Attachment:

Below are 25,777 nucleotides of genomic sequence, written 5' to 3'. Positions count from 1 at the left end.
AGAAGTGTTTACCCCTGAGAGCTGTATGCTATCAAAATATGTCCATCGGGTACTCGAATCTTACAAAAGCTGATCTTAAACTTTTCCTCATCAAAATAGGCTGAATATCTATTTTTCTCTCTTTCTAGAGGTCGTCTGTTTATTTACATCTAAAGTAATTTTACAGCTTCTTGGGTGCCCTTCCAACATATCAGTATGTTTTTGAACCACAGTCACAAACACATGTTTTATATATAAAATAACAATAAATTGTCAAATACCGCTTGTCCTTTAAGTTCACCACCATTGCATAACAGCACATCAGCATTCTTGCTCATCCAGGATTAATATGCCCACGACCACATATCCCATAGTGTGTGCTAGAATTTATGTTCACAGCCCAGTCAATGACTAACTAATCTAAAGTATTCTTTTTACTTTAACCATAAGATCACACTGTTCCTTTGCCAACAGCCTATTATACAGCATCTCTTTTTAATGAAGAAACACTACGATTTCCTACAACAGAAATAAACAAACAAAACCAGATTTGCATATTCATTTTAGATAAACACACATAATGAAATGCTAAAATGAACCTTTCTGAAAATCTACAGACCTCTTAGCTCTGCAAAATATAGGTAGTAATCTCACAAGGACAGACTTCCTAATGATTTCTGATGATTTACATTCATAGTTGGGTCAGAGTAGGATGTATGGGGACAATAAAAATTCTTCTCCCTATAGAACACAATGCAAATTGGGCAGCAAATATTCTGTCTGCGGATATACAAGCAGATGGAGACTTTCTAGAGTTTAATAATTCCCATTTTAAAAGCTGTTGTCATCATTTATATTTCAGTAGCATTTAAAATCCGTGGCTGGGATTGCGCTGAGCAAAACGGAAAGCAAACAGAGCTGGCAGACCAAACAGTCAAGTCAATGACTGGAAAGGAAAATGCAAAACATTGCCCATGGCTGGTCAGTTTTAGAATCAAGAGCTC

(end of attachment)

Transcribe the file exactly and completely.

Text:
Below are 25,777 nucleotides of genomic sequence, written 5' to 3'. Positions count from 1 at the left end.
AGAAGTGTTTACCCCTGAGAGCTGTATGCTATCAAAATATGTCCATCGGGTACTCGAATCTTACAAAAGCTGATCTTAAACTTTTCCTCATCAAAATAGGCTGAATATCTATTTTTCTCTCTTTCTAGAGGTCGTCTGTTTATTTACATCTAAAGTAATTTTACAGCTTCTTGGGTGCCCTTCCAACATATCAGTATGTTTTTGAACCACAGTCACAAACACATGTTTTATATATAAAATAACAATAAATTGTCAAATACCGCTTGTCCTTTAAGTTCACCACCATTGCATAACAGCACATCAGCATTCTTGCTCATCCAGGATTAATATGCCCACGACCACATATCCCATAGTGTGTGCTAGAATTTATGTTCACAGCCCAGTCAATGACTAACTAATCTAAAGTATTCTTTTTACTTTAACCATAAGATCACACTGTTCCTTTGCCAACAGCCTATTATACAGCATCTCTTTTTAATGAAGAAACACTACGATTTCCTACAACAGAAATAAACAAACAAAACCAGATTTGCATATTCATTTTAGATAAACACACATAATGAAATGCTAAAATGAACCTTTCTGAAAATCTACAGACCTCTTAGCTCTGCAAAATATAGGTAGTAATCTCACAAGGACAGACTTCCTAATGATTTCTGATGATTTACATTCATAGTTGGGTCAGAGTAGGATGTATGGGGACAATAAAAATTCTTCTCCCTATAGAACACAATGCAAATTGGGCAGCAAATATTCTGTCTGCGGATATACAAGCAGATGGAGACTTTCTAGAGTTTAATAATTCCCATTTTAAAAGCTGTTGTCATCATTTATATTTCAGTAGCATTTAAAATCCGTGGCTGGGATTGCGCTGAGCAAAACGGAAAGCAAACAGAGCTGGCAGACCAAACAGTCAAGTCAATGACTGGAAAGGAAAATGCAAAACATTGCCCATGGCTGGTCAGTTTTAGAATCAAGAGCTC